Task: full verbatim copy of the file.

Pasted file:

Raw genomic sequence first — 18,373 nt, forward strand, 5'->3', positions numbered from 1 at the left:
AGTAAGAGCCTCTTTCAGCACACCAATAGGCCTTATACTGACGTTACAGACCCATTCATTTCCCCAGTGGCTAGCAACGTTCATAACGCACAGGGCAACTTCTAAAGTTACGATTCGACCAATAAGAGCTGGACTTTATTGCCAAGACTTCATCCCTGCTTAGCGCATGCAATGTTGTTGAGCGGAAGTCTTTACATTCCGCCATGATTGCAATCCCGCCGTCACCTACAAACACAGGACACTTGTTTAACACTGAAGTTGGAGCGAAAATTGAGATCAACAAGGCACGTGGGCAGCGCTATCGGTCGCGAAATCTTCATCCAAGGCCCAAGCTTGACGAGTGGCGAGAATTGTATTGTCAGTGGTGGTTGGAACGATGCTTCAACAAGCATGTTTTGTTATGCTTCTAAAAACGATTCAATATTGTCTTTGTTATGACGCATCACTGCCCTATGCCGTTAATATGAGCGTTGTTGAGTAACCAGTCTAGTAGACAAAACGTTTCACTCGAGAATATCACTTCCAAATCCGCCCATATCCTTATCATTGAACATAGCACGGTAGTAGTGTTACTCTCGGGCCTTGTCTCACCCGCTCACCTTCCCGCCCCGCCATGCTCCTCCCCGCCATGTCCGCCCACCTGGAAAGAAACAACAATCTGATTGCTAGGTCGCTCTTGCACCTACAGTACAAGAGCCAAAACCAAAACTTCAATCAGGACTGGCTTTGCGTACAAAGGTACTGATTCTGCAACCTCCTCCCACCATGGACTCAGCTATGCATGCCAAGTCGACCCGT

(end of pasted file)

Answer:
Raw genomic sequence first — 18,373 nt, forward strand, 5'->3', positions numbered from 1 at the left:
AGTAAGAGCCTCTTTCAGCACACCAATAGGCCTTATACTGACGTTACAGACCCATTCATTTCCCCAGTGGCTAGCAACGTTCATAACGCACAGGGCAACTTCTAAAGTTACGATTCGACCAATAAGAGCTGGACTTTATTGCCAAGACTTCATCCCTGCTTAGCGCATGCAATGTTGTTGAGCGGAAGTCTTTACATTCCGCCATGATTGCAATCCCGCCGTCACCTACAAACACAGGACACTTGTTTAACACTGAAGTTGGAGCGAAAATTGAGATCAACAAGGCACGTGGGCAGCGCTATCGGTCGCGAAATCTTCATCCAAGGCCCAAGCTTGACGAGTGGCGAGAATTGTATTGTCAGTGGTGGTTGGAACGATGCTTCAACAAGCATGTTTTGTTATGCTTCTAAAAACGATTCAATATTGTCTTTGTTATGACGCATCACTGCCCTATGCCGTTAATATGAGCGTTGTTGAGTAACCAGTCTAGTAGACAAAACGTTTCACTCGAGAATATCACTTCCAAATCCGCCCATATCCTTATCATTGAACATAGCACGGTAGTAGTGTTACTCTCGGGCCTTGTCTCACCCGCTCACCTTCCCGCCCCGCCATGCTCCTCCCCGCCATGTCCGCCCACCTGGAAAGAAACAACAATCTGATTGCTAGGTCGCTCTTGCACCTACAGTACAAGAGCCAAAACCAAAACTTCAATCAGGACTGGCTTTGCGTACAAAGGTACTGATTCTGCAACCTCCTCCCACCATGGACTCAGCTATGCATGCCAAGTCGACCCGT